Monarch Beverage Graphic Designer Interview Questions & Reviews
Getting an Interview
Graphic Designer Interview (Negative Experience; Easy Interview)
I applied online and the process took 4+ weeks - interviewed at Monarch Beverage in January 2012.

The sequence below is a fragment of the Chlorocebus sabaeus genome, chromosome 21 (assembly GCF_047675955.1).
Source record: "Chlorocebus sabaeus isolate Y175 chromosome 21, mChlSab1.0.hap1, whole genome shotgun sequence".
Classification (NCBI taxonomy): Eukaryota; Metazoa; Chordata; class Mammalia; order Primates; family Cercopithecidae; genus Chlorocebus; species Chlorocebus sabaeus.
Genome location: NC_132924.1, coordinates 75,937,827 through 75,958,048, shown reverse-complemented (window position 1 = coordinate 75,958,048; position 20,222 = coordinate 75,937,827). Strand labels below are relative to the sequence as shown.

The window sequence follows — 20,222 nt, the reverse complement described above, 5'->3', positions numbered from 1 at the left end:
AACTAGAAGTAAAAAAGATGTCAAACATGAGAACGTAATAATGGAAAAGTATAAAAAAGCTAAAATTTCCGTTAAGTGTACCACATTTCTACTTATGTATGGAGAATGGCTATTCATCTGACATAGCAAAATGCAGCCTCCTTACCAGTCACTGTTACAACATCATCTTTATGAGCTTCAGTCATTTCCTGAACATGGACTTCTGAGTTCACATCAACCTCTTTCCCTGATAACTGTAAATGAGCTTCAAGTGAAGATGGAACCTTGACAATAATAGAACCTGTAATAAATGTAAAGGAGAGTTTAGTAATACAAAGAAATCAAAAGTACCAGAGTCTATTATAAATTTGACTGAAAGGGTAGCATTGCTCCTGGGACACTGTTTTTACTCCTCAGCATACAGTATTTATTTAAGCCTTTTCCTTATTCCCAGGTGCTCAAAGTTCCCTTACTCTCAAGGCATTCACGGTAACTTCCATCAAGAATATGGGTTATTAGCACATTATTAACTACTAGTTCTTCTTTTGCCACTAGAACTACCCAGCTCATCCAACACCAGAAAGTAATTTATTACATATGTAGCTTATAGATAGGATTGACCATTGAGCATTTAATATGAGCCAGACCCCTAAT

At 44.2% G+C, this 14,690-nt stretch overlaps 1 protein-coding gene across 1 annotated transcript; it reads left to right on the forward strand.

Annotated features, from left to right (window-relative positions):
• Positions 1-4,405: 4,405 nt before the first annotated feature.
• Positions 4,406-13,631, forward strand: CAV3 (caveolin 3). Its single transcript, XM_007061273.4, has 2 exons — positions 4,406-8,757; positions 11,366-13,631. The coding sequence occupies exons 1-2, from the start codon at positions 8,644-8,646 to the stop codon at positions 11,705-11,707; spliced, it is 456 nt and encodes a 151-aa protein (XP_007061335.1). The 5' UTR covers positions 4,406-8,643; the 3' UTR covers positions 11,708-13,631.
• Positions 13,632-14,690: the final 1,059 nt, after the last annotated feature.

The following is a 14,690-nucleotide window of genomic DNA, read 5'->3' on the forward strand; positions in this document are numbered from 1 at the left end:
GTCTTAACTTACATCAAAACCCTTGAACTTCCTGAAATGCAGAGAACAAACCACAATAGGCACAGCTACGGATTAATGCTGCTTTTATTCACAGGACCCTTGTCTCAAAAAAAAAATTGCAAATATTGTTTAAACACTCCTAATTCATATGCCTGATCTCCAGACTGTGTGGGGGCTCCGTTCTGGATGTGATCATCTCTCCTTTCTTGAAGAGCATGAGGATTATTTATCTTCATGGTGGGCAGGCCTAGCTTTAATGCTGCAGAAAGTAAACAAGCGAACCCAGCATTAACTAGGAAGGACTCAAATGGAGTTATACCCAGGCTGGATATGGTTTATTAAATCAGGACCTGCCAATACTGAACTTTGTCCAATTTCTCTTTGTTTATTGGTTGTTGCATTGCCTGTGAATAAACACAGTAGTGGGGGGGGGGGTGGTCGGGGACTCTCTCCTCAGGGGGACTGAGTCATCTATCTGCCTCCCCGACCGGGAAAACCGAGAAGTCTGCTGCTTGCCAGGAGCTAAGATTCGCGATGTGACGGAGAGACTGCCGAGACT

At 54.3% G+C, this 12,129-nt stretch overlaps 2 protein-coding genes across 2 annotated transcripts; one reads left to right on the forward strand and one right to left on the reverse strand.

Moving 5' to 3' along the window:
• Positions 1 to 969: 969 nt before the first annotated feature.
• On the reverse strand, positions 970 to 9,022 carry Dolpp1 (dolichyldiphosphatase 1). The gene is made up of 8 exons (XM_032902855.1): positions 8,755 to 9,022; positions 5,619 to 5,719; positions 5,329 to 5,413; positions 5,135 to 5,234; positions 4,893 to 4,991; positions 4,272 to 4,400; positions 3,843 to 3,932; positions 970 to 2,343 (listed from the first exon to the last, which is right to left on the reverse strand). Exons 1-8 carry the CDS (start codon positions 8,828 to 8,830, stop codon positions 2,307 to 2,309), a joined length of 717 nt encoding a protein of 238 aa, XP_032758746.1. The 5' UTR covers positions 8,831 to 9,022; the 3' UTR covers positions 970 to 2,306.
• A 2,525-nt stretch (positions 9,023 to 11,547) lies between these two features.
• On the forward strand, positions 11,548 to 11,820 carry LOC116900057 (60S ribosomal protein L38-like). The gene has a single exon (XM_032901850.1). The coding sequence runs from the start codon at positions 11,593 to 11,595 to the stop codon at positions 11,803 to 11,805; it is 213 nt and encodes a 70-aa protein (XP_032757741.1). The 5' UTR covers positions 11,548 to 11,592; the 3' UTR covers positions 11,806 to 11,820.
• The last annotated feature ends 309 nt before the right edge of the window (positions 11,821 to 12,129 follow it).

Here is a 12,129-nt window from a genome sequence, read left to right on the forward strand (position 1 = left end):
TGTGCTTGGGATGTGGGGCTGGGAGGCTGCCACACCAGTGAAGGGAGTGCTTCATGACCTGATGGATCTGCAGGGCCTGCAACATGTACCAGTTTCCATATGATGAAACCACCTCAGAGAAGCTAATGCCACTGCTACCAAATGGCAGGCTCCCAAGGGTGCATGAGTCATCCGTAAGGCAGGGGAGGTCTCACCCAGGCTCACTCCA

Interview Details – The interview process is long, tedious and outdated, which is surprising for a company of this stature. First, I had to take an online skills assessment test in Photoshop and Illustrator 8, which came out in 1998. Then, the recruiting manager called me to set up an appointment. She interviewed me to see if I was a good fit for the company, to see if I'd fit in with their "culture" and stressed that Monarch had "high standards for hiring." She asked me to tell her about myself and didn't really ask anything insightful. I showed her my portfolio briefly. She said that the creative director wanted to meet with me, but she had to run my background check before she could set the appointment. I met with the creative director who was bright, progressive, talented and seemed very committed to a high standard of work. We clicked. I liked him a lot. I presented to him and then left. The next day, I was sent a link to take another assessment. The first part was a proficiency test in Microsoft Word, the next part was about sales - which I had no idea about... it was all math about percentages, etc. Then there was a word test like on the SATs and then there was a personality test. The whole thing took about 2 hours to complete. The questions were about what you'd expect. Vague statements that are intended to shed some sort of light about what kind of a person you are - in your last job, did you work harder or about the same as the rest of the people you worked with? I had no idea how to answer any of this, so I answered honestly. But as always, the questions could have been interpreted in many ways. After that test, the recruiting manager and creative director (who again reminded me that Monarch has a high standard for hiring) had to put together a report that would be presented to the CEO, who is very picky about who he hires. If you're not completely squeaky clean, don't even bother. They check your credit, college, driver's record, call all of your past employers, references, make you take a bunch of tests. All in all, I had eight hours invested in this process. The interview with the guy I would have actually been working for was great. He was pleasant and it was relevant. The rest was a waste of everyone's time and resources. But they have high standards for hiring.